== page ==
Stop species loss through structurally rich forest landscapes

2022-07-15 A new DFG research group on "Increasing structural diversity between forest stands to improve multi-diversity and multifunctionality in production forests" is investigating approaches to multifunctional and sustainable forest use.

How can the progressive loss of biodiversity in our managed forests be reversed by improving spatial structural heterogeneity? This is the question that an interdisciplinary team of national and international scientists will be investigating over the next few years as part of a DFG-funded research group led by Prof Dr Jörg Müller, University of Würzburg. In addition, the research team is investigating numerous ecosystem functions, such as the production of biomass, the decomposition of organic material or carbon storage. The aim of the project is to better understand biodiversity-ecosystem function relationships at the level of forest landscapes in order to derive evidence-based management recommendations.

Numerous species need structurally rich landscapes to survive. However, such landscapes are now scarce in many places. For example, many forested areas in Central Europe today are very homogeneous and thus characterised by low habitat diversity. Against this backdrop, the eight-year project, which will cost millions, will for the first time experimentally investigate in real forest landscapes how the spatial coexistence of differently structured forest stands affects the diversity of various species groups and their functions in a forest landscape. A particularly exciting question is what role beta diversity plays here; i.e. the part of biodiversity that comes about through the increase in spatial structural heterogeneity in a landscape.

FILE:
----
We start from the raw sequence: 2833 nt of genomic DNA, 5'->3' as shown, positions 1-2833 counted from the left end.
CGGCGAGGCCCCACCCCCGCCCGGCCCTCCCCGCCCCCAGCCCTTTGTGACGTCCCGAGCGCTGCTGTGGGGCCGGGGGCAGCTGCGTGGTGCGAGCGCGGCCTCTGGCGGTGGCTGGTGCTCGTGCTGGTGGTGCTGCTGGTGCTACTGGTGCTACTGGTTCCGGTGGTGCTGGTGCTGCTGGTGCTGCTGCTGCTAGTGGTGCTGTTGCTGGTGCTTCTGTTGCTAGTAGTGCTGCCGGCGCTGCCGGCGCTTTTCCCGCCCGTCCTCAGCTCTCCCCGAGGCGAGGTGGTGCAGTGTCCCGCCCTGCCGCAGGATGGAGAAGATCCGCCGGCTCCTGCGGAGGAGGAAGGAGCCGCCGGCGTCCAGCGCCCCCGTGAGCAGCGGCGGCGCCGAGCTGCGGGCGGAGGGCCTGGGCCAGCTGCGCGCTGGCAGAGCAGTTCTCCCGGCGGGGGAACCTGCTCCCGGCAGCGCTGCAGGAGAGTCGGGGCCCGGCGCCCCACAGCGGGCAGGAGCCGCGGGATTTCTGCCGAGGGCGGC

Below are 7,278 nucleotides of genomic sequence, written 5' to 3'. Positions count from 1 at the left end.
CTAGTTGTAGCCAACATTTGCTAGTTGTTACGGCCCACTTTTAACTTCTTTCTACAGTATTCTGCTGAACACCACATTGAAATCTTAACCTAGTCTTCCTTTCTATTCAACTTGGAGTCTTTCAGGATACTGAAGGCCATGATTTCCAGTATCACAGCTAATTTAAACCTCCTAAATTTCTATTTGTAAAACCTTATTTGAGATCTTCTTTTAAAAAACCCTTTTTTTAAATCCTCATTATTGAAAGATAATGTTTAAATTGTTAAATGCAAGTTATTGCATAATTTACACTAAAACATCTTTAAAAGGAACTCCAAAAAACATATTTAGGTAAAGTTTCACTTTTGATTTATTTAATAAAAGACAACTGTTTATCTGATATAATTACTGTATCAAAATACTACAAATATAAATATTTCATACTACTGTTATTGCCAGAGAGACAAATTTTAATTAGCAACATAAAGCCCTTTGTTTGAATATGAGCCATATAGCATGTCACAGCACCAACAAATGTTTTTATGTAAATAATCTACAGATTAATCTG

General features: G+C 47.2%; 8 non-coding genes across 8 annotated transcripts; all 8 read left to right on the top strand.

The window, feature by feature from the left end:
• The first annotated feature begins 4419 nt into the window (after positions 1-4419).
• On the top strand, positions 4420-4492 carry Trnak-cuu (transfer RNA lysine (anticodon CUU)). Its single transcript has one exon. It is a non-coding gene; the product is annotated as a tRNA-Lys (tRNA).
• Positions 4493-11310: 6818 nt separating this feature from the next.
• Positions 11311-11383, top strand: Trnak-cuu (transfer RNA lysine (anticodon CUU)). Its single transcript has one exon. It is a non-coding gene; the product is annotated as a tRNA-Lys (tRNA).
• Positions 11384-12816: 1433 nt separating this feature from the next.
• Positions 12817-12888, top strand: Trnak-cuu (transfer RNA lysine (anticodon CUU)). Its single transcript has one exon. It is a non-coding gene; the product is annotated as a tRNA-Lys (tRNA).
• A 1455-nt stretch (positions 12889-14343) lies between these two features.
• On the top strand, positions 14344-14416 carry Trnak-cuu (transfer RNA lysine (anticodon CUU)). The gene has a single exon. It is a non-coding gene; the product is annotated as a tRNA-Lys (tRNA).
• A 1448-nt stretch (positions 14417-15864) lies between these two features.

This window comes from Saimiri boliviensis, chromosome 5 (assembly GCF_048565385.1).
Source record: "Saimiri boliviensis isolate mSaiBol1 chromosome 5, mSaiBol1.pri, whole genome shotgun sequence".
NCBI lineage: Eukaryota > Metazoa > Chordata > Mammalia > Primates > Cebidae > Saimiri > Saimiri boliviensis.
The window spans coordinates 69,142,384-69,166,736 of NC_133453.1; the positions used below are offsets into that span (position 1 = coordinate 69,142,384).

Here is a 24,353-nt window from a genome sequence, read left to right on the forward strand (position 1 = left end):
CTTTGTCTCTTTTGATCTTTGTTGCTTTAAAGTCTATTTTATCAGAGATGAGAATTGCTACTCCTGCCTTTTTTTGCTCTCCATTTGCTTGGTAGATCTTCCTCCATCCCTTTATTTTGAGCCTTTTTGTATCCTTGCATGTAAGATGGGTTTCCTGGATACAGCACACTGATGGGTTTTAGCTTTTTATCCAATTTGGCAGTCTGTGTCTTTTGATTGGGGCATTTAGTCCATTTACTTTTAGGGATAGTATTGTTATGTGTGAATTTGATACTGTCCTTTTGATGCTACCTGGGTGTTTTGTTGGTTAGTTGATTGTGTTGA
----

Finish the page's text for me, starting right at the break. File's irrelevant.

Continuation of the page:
PD Dr. Andreas Fichtner and Dr. Benjamin Delory from the Institute of Ecology, together with their cooperation partner Prof. Goddert von Oheimb (TU Dresden), want to better understand how the structural complexity between individual forest stands influences the beta diversity of forest floor plants and deadwood-dwelling mosses and lichens. In addition, they will investigate biodiversity-function relationships in forest floor plant communities in their subproject.

In addition to Fichtner and Delory, scientists at research institutions in Bayreuth, Dresden, Frankfurt, Freiburg, Göttingen, Leipzig, Munich and Würzburg, as well as the German Centre for Integrative Biodiversity Research (iDiv), Halle-Jena-Leipzig, are involved in the DFG research group.